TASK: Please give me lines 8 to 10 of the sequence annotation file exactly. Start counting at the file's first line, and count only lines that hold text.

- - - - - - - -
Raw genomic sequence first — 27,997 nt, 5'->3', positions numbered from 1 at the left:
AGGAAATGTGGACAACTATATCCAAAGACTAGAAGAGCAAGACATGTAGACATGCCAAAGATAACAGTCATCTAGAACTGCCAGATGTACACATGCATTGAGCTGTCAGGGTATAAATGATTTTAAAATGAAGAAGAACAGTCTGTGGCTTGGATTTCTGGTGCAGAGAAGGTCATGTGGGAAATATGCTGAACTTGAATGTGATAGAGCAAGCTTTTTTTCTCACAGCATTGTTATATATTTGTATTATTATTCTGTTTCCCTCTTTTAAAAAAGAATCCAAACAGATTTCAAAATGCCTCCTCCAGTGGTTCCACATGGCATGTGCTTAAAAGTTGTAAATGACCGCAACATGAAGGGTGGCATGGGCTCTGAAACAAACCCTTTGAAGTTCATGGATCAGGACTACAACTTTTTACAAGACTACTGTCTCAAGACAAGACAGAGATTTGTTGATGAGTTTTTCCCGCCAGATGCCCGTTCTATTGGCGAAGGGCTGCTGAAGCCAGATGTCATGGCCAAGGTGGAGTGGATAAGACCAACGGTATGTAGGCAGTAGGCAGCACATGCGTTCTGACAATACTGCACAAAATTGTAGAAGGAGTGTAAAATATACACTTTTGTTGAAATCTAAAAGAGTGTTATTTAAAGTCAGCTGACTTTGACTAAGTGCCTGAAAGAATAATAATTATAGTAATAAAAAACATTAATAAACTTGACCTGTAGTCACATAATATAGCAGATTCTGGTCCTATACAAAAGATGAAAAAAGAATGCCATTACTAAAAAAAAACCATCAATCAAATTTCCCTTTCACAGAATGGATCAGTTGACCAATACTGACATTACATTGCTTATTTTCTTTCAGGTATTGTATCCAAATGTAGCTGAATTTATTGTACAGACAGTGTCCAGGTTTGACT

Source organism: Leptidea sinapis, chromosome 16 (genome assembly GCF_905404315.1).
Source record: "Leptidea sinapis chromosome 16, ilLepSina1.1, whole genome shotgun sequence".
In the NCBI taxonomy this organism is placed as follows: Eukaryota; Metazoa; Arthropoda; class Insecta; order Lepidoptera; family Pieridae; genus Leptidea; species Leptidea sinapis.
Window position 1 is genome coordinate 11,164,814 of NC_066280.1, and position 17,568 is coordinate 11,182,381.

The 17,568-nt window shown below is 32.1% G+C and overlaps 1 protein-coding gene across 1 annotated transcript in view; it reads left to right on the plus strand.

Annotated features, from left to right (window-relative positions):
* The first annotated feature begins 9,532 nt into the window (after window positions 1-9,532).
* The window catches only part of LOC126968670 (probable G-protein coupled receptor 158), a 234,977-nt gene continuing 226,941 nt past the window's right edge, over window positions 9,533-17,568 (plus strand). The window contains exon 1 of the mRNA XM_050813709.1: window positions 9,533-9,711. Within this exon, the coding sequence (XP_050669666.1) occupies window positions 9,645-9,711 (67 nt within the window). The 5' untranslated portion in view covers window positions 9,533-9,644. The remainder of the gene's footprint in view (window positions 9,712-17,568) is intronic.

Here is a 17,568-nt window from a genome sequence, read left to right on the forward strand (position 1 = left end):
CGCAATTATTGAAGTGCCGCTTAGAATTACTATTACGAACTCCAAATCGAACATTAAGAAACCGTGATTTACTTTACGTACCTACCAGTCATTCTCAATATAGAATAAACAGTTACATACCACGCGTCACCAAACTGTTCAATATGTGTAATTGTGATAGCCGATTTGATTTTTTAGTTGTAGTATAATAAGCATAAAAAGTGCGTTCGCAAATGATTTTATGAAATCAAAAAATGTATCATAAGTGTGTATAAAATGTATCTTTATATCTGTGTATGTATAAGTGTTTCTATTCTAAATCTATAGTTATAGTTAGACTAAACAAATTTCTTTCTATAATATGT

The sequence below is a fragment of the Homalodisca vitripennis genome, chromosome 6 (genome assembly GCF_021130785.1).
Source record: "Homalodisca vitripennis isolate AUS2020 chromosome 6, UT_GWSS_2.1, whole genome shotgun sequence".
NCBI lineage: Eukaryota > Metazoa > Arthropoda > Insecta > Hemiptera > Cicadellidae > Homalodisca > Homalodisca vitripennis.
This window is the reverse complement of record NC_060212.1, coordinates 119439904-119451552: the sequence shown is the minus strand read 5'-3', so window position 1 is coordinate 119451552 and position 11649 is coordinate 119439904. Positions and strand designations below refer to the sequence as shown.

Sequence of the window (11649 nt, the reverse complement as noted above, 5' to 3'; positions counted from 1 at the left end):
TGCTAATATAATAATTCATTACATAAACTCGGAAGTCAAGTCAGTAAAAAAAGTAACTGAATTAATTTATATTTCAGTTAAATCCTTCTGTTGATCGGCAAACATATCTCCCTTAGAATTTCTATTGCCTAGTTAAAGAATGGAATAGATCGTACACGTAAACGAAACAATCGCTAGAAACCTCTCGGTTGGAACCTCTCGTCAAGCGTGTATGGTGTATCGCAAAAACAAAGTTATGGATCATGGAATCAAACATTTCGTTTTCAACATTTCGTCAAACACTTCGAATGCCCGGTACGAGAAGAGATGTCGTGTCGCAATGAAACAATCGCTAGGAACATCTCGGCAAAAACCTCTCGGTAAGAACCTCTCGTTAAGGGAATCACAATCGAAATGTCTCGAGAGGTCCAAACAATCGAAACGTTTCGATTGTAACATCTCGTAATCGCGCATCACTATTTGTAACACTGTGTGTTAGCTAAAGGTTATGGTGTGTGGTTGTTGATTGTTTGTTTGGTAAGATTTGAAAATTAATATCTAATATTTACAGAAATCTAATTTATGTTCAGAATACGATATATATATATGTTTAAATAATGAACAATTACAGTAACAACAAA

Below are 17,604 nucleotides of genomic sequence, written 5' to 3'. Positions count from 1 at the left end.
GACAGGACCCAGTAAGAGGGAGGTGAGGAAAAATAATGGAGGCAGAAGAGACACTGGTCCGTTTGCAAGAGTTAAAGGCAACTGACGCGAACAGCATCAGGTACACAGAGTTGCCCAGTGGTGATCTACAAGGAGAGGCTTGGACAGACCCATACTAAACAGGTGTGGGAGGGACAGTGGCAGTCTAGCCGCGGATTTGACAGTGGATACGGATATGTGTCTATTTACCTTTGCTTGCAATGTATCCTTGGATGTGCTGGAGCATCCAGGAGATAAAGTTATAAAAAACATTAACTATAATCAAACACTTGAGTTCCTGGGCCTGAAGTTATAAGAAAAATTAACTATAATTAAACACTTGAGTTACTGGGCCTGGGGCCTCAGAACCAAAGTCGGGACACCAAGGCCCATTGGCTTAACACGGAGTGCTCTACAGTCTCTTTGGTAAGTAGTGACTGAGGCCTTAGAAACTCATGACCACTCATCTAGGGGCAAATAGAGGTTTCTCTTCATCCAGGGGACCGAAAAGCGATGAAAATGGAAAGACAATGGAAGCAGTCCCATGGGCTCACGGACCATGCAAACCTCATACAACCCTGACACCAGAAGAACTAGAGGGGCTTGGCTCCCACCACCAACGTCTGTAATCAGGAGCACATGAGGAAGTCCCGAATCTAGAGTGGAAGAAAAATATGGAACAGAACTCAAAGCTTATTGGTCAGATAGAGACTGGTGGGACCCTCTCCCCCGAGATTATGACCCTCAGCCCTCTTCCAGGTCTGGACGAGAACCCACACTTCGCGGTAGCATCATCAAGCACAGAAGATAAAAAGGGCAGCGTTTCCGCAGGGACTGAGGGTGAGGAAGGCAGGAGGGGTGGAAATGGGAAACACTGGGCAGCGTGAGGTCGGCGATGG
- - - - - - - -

Annotated features, from left to right (window-relative positions):
* The first annotated feature begins 9,532 nt into the window (after window positions 1-9,532).
* The window catches only part of LOC126968670 (probable G-protein coupled receptor 158), a 234,977-nt gene continuing 226,941 nt past the window's right edge, over window positions 9,533-17,568 (plus strand). The window contains exon 1 of the mRNA XM_050813709.1: window positions 9,533-9,711. Within this exon, the coding sequence (XP_050669666.1) occupies window positions 9,645-9,711 (67 nt within the window). The 5' untranslated portion in view covers window positions 9,533-9,644. The remainder of the gene's footprint in view (window positions 9,712-17,568) is intronic.